By Jim Romeo
Hexagon Metrology offers a complete Enterprise Metrology Solution (EMS) suite of software and hardware. One of the EMS solutions is PC-DMIS Planner, which allows the CAD designer to convert design intent into an inspection plan regardless of measurement device. PC-DMIS, the EMS flagship software, supports a wide array of measurement devices. The software can import the inspection plan from PC-DMIS Planner and automatically create an efficient, collision free part program. The results can be sent automatically to DataPage+, a statistical process control (SPC) software within EMS with statistical analysis tools and graphical reports. Finally, Web Reporter allows users to view those statistical reports on the web without proprietary software or extensive training.
Joe Zink works with Hexagon Metrology for its CAD and dimensional reporting products and specifically PC-DMIS Planner. We spoke to him to understand the application.
PC-DMIS Planner can convert designs into inspection plans.
DE: Can you explain how your product is used by Chrysler?
Joe Zink: Chrysler has written an in-house software package called eTool. It resides as a module inside their Unigraphics CAD software system. It outputs an inspection plan, just like PC-DMIS Planner, in the same inspection plan file format. PC-DMIS can import this file and automatically create a part program. The inspection plan philosophy allows the engineer to manage only one measurement routine per product as PC-DMIS automatically accounts for the specific hardware platform when the plan is imported. This means the same inspection routine will run on virtually any device with minimal operator input.
DE: How can designers to test and assess their products?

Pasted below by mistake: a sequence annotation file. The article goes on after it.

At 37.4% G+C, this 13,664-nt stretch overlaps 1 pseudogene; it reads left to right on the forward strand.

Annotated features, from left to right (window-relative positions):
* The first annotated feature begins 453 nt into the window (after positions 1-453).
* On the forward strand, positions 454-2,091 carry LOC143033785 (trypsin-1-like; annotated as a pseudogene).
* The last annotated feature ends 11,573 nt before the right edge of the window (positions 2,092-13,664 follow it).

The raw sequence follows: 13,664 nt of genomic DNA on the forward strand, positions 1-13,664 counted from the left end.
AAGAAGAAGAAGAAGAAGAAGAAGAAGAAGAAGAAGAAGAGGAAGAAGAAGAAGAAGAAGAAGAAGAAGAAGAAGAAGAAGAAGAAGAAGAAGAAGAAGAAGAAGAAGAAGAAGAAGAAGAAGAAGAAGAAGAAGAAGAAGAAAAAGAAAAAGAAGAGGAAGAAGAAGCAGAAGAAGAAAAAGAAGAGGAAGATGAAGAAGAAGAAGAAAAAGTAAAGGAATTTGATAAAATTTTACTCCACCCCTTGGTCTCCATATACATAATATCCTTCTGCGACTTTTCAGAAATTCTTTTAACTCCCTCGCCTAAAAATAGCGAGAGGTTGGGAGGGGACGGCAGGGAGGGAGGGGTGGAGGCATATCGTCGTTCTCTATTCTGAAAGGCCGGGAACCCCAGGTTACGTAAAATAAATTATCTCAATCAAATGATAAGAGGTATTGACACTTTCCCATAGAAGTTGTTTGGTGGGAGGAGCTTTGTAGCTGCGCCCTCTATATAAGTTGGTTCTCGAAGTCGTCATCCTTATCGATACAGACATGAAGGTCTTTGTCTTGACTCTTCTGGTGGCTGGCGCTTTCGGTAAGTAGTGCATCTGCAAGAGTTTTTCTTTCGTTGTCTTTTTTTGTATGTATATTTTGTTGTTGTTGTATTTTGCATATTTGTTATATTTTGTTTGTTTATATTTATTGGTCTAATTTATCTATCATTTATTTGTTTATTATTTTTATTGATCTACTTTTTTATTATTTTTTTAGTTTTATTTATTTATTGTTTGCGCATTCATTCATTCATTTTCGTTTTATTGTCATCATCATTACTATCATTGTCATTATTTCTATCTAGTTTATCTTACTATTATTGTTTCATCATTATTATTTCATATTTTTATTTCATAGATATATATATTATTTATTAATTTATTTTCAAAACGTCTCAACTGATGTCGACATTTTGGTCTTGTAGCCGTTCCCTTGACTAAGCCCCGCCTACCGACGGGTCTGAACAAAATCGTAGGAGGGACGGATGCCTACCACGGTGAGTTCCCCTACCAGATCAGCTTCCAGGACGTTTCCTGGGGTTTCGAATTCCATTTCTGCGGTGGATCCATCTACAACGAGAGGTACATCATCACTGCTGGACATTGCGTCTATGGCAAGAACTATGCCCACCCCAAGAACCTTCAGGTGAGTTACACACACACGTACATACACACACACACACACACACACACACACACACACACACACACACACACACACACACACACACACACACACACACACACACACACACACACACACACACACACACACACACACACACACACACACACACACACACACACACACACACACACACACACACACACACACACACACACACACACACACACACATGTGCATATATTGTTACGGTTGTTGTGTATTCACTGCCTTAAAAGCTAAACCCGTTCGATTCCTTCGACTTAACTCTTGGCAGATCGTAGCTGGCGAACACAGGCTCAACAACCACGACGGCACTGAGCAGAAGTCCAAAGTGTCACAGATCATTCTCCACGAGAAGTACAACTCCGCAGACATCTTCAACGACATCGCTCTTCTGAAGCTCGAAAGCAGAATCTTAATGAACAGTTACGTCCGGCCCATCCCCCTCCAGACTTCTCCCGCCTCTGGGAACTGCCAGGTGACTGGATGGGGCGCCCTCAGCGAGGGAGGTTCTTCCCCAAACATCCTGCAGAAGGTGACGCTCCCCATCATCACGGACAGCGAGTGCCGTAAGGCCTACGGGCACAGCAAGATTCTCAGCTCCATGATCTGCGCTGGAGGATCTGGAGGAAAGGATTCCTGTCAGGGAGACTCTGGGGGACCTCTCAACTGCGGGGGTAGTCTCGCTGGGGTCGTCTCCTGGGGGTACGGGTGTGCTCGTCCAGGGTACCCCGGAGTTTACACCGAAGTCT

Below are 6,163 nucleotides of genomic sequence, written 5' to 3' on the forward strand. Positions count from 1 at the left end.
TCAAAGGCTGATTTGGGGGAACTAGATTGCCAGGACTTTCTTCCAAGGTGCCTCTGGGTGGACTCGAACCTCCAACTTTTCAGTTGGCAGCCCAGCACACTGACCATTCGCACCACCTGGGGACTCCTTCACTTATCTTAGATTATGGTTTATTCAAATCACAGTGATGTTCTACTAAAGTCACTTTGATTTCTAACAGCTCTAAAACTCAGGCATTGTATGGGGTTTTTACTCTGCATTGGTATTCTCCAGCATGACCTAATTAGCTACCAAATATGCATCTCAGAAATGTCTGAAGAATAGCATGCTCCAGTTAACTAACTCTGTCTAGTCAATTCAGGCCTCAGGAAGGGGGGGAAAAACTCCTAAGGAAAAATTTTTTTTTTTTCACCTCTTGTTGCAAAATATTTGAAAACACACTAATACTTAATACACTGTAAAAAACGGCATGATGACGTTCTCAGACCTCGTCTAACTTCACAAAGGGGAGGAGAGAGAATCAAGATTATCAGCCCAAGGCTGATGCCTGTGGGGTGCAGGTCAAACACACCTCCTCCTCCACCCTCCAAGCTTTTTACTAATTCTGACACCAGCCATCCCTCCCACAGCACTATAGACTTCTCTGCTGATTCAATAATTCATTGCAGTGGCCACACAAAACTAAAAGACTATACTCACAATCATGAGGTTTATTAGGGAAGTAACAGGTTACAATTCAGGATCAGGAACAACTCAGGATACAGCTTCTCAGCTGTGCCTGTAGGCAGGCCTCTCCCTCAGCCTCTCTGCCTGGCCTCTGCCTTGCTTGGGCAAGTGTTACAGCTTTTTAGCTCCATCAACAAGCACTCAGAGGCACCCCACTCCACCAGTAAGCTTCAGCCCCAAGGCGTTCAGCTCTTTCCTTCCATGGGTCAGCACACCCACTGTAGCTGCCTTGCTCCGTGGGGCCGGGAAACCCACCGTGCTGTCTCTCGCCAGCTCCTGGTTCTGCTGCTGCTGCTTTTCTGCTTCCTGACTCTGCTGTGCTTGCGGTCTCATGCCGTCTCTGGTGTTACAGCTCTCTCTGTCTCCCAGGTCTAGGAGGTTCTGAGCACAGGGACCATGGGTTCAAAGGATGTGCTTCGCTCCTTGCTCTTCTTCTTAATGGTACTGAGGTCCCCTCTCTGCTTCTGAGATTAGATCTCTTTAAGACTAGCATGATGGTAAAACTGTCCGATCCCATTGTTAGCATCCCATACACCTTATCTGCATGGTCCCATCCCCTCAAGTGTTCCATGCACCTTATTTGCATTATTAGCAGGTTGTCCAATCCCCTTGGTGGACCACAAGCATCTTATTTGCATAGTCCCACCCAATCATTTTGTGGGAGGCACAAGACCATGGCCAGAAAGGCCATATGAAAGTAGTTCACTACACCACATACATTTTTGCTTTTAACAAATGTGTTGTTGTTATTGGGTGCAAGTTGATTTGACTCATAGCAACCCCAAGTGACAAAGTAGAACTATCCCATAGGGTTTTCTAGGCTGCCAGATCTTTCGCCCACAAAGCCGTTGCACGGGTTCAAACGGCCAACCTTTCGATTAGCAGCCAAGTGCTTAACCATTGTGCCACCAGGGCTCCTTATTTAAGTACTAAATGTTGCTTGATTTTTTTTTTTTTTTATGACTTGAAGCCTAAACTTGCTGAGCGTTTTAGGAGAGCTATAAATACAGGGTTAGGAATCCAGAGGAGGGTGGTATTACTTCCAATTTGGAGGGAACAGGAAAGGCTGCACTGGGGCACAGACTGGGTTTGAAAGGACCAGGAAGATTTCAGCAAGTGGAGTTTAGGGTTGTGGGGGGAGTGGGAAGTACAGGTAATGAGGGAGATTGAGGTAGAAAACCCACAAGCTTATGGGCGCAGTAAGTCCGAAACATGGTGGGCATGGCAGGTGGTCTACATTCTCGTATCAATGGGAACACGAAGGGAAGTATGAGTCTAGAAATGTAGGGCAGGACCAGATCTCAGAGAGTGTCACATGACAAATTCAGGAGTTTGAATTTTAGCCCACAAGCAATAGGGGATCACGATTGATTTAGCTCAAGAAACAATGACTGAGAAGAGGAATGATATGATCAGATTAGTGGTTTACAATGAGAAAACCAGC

Joe Zink: One of the highlights of PC-DMIS Planner is that it reads in the CAD file directly, displays the part geometry, and shows the Geometric Dimension and Tolerancing (GD&T) notes added by the designer to indicate the critical dimensions and their tolerance values. PC-DMIS Planner is very intuitive and easy to operate. The user just clicks on a GD&T note, and the commands defining the datums, features, and dimensions for that note are automatically added to the inspection plan. This simple step removes any ambiguity in the interpretation of the GD&T note. The user can add all dimensions indicated by all of the GD&T notes on the CAD model by clicking just one icon, or selecting one menu item.
DE: What is the relationship between Hexagon’s product and other proprietary engineering software?
Joe Zink: We have licensing partnerships with all the major CAD software companies. PC-DMIS and PC-DMIS Planner directly access CAD data from CATIA, Pro/Engineer, SolidWorks and Unigraphics through a Direct CAD Interface. Additionally, both products come standard with the ability to import data in a variety of generic CAD file formats; including, DXF, IGES, JT and STEP to name a few. Both products are very CAD-centric.
DE: Do you see any trends in engineering design software?
Joe Zink: The EMS strategy is a trendsetting approach to software development with its big picture focus on design-to-quality solutions. NIST is in the process of creating an industry standard that in many ways mimics the EMS strategy. It is called the Quality Information Frameworks (QIF). Specific standards will be derived from QIF’s umbrella of capabilities. One of these standards will be called QMplans, and its purpose is to define the flow of information from design to quality. For example, this will allow a product like PC-DMIS Planner to create an inspection plan in an industry standard format, so that any measurement software that subscribes to this standard will be able to read the plan. Hexagon Metrology is an active participant in the development of this standard.